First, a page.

The Mercantile Library: A Hidden Cincinnati Gem

Located on the 11th floor of The Mercantile Library Building in the heart of Downtown Cincinnati, The Mercantile Library is one of the Queen City’s most hidden libraries. So hidden, in fact, that most locals who have lived in the city for years have never visited it, let alone even know it exists.

With an impressive book collection of over 80,000 volumes, a nearly 200-year history, and a beautifully decorated interior filled with large windows and ivory busts, The Mercantile Library is rich with culture and practically begs you to come in, sit down, and curl up with a good book.

Whether you’re looking for a unique place to explore, a spot to enjoy some peace and quiet, or a welcoming environment where you can embrace your inner bookworm, this library offers the perfect place to do so.

In this post, we share a brief history of the library along with a quick visual tour and a guide to its current programs, membership options, and list of current events.

A Brief History of The Mercantile Library

In the early 1800s, Cincinnati was emerging as a major commercial hub. With its convenient location along the Ohio River, it served as a natural midpoint for freights traveling west. As a budding city, a group of 45 young merchants felt that their could be tremendous value in setting up a place to meet, exchange information, and share intellectual resources.

Inspired by subscription libraries that had already seen success along the east coast like The Library Company of Philadelphia founded by Ben Franklin, the young group of merchants decided to start their own membership library in 1835 on the second floor of a firehouse with just $1,800 and 700 books. 

An early president’s report captured the mood of the early founders:

We are young men. We are banded together for self-improvement. Very limited, for the most part, have been our educational advantages, yet we believe in an enlightened age—in a land of liberty—the sun of knowledge, in its meridian splendor, is beaming down upon us. The World, itself, is waking up, and shaking off the lethargy of ages. Shall we be sluggards? Nay, but let us grasp at every means of self-improvement within our reach; let us read, think, act, in the living present …”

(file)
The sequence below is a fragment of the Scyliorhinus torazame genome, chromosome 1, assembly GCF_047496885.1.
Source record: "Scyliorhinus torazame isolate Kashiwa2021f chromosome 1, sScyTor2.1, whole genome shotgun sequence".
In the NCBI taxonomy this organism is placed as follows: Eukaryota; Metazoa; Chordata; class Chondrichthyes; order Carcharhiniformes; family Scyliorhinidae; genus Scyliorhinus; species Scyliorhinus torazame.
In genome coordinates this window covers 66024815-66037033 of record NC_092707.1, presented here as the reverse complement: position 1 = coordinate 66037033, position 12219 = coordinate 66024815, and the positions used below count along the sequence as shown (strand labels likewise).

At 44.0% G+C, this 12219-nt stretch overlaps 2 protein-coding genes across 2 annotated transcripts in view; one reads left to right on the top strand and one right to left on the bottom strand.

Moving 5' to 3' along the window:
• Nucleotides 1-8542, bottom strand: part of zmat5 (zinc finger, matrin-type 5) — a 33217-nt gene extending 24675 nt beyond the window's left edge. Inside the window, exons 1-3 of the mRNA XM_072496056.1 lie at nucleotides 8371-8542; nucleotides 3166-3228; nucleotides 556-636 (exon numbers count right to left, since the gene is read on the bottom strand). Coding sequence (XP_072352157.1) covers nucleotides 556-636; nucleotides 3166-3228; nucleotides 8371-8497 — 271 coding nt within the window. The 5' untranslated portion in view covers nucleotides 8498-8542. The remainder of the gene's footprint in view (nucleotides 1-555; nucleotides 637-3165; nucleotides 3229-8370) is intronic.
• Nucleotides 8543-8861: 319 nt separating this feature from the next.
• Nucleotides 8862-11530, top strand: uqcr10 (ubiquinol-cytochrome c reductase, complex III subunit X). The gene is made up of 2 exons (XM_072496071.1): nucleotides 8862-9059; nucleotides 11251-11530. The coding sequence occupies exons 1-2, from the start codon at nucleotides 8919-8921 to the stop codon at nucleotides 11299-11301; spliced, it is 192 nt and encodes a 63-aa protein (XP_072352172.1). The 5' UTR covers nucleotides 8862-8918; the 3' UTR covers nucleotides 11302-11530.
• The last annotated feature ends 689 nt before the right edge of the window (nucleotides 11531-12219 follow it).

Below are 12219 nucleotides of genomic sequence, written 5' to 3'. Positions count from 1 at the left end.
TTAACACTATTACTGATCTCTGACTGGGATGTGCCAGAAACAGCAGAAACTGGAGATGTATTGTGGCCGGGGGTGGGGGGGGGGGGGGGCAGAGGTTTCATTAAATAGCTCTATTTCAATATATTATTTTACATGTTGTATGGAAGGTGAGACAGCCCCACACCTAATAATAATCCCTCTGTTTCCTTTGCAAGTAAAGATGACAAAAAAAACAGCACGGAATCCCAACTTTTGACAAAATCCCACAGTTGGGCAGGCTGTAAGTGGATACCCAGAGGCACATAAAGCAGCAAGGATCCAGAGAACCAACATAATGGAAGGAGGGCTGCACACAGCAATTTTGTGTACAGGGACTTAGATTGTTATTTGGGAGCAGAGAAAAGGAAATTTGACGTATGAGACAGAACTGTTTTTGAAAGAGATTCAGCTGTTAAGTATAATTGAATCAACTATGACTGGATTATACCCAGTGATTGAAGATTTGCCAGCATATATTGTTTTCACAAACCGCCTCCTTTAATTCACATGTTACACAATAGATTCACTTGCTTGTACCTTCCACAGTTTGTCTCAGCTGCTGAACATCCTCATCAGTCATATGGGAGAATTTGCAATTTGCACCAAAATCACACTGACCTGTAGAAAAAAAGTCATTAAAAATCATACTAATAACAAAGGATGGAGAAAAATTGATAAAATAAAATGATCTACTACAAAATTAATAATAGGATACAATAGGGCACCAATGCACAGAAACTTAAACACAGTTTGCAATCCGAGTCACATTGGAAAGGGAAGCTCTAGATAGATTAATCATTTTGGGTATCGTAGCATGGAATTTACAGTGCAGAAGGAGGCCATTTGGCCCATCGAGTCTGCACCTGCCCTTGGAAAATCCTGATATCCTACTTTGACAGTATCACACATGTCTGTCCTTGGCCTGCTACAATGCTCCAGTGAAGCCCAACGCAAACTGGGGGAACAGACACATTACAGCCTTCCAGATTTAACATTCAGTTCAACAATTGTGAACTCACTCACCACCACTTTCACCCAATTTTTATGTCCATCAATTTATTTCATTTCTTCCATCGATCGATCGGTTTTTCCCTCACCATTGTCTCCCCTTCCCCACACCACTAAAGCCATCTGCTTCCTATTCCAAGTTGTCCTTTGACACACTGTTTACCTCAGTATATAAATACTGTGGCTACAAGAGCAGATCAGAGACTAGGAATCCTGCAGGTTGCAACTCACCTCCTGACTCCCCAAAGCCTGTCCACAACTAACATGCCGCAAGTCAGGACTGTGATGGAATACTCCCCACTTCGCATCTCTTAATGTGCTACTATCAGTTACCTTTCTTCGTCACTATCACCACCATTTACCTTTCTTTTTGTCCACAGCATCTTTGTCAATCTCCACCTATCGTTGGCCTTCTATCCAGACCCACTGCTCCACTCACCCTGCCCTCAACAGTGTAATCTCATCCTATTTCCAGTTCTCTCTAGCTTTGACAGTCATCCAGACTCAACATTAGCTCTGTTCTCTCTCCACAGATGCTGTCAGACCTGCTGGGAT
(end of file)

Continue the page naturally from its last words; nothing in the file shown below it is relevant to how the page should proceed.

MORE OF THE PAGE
The library saw its membership surge in the early years, but a devastating fire in 1845 wiped out the building. Fortunately, members of the library were able to pool together $10,000 to rebuild the library on the 11th floor of its present site, 414 Walnut Street. 

As the years passed, the library grew. It accumulated thousands of additional books, collected various works of art, and hosted a variety of speakers and authors including Herman Melville, Ralph Waldo Emerson, and Harriet Beecher Stowe.

The Mercantile Building, 1907. Photo Source.

The Mercantile Library quickly became a literary, cultural, and intellectual center of its region.

The annual meeting, 1913. Photo Source.

Today, after nearly 200 years of existence, the library continues to serve as a place where information can spread through writers and speakers, where debates can inspire conversation, and where students, authors, readers, and creatives alike are all invited to use the library as a place to connect, work, and grow.

A Quick Tour of the Library

You can access the library by taking the express elevator on the first floor of The Mercantile Library Building directly to the 11th floor.

Note: Although you have to pay to be a member, it’s completely free to visit the library.

Upon entering, you’re greeted by Silence, a marble statue of a woman holding her index finger to her lips. It’s a copy of a statue that a library member saw in Paris and was acquired in 1856.

The library has an open floor layout with a variety of chairs, tables, and stools scattered throughout that invite you to sit and stay a while.

Bookshelves line the walls and the large glass windows on all sides of the library provide plenty of natural lighting.

As you walk through the library, be sure to admire the artwork along the walls and the ivory busts scattered throughout the rooms, which add to the rich history of the library.

A spiral staircase in the corner of the library lined with past library presidents leads to the 12th floor lecture room, where various events are hosted throughout the year.

Membership, Programs, and Current Events

To gain borrowing privileges and discounts on library programs, you must become a member. Currently individual memberships start at $55/year and household memberships start at $90/year. You can check out membership options here.

The library hosts a variety of guest lectures, discussion groups, literary evenings, book clubs, courses, and other programs throughout the year. Check out all of their programs here.

For a list of upcoming events, be sure to check out The Mercantile Library online calendar.

For information about parking, library hours, and contact information, check out the library’s Visitor Information Page.

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